The Impossible Case of Harrison G. Dyar

#DigIntoDyar

Starting tomorrow through next week, we will be digging into the life of entomologist Harrison Gray Dyar (1866-1929). Dyar was honorary custodian of the Smithsonian's United States National Museum's collection of Lepidoptera (butterflies, moths, etc.) for more than thirty years. As a scientist, Dyar was noted for his work concerning mosquito-borne diseases. He also developed a new approach to taxonomy examining both larval and adult stages of insects that brought about major changes in the scientific community's understanding of insect systematics. [CORRECTION: it was  

His private life was no less exceptional. Dyar made a splash in Washington, D.C. newspapers for his scandalous personal life that involved maintaining two families in two different dwellings at the same time. He also had a strange habit of digging tunnels underground, one of which caused an alley to collapse in Dupont Circle.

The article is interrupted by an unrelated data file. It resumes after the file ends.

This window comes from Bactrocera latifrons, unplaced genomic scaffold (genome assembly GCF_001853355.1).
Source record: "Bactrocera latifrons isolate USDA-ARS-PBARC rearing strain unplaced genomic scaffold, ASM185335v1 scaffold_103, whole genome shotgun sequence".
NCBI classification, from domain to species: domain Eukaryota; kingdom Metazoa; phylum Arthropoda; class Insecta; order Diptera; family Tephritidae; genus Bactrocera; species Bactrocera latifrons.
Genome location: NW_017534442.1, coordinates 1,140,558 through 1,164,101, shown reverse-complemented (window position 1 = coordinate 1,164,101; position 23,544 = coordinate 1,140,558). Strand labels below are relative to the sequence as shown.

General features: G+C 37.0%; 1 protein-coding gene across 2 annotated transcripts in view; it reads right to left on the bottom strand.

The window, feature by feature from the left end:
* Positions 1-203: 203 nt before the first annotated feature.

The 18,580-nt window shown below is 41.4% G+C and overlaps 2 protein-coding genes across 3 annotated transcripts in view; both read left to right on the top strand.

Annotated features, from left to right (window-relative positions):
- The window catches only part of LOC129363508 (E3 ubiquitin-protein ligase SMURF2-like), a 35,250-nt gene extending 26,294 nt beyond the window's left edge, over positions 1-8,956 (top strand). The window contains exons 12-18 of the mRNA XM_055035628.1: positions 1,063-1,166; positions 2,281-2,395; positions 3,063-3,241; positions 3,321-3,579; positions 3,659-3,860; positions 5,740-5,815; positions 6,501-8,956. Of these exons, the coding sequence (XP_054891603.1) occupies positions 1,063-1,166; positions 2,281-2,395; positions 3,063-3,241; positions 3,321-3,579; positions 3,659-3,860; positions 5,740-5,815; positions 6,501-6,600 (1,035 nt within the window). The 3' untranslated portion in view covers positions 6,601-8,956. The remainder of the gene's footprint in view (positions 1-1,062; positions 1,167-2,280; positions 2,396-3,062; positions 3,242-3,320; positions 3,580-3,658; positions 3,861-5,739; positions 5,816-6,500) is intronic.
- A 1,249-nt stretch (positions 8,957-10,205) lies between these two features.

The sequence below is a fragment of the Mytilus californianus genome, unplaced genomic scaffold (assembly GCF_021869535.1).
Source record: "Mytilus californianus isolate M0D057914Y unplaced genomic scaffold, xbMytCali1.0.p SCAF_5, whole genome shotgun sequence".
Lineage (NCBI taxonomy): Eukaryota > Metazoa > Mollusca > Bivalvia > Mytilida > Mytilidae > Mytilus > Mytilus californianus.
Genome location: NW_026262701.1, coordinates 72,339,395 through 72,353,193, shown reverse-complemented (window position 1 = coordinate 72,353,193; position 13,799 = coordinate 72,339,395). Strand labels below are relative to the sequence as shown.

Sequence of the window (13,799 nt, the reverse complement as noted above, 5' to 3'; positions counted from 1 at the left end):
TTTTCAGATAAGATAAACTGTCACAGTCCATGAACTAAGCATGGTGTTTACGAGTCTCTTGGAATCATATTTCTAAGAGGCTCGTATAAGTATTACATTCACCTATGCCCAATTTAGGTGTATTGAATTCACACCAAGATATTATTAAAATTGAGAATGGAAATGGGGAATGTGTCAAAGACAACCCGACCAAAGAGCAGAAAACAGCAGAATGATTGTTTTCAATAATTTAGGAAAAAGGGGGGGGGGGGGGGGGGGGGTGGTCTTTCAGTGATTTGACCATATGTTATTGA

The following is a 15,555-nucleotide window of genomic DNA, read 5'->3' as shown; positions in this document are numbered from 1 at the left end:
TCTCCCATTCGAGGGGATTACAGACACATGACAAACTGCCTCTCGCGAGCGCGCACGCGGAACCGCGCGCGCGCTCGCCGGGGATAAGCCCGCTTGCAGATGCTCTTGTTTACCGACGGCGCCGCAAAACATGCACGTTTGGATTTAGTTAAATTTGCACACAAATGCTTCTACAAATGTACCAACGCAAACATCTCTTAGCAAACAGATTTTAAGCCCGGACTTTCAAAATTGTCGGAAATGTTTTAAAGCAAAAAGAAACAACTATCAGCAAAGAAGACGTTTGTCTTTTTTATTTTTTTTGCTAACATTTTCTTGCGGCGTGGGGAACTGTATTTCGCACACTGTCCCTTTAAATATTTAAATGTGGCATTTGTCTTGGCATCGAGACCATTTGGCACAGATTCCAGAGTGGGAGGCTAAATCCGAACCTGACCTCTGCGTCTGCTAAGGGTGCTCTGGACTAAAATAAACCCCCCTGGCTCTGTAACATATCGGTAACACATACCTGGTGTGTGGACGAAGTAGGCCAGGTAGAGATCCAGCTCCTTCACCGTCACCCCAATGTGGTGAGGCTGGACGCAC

Eucosma ragonoti barnesiana Dyar, 1903, Collected by Harrison G. Dyar, National Museum of Natural Hi

So stay tuned! Tomorrow we will launch five field books to the Transcription Center for which we need your help transcribing. Also, follow the Smithsonian Libraries' blog next week as author and entomologist, Marc E. Epstein Moths, Myths, and Mosquitoes: The Eccentric Life of Harrison G. Dyar, Jr., will share different facets of Dyar's life.  Also on May 17th at 2:30 p.m., join Epstein on a Google Hangout to get a behind-the-scenes look at some of the specimen Dyar collected, and hear more about his fascinating life.

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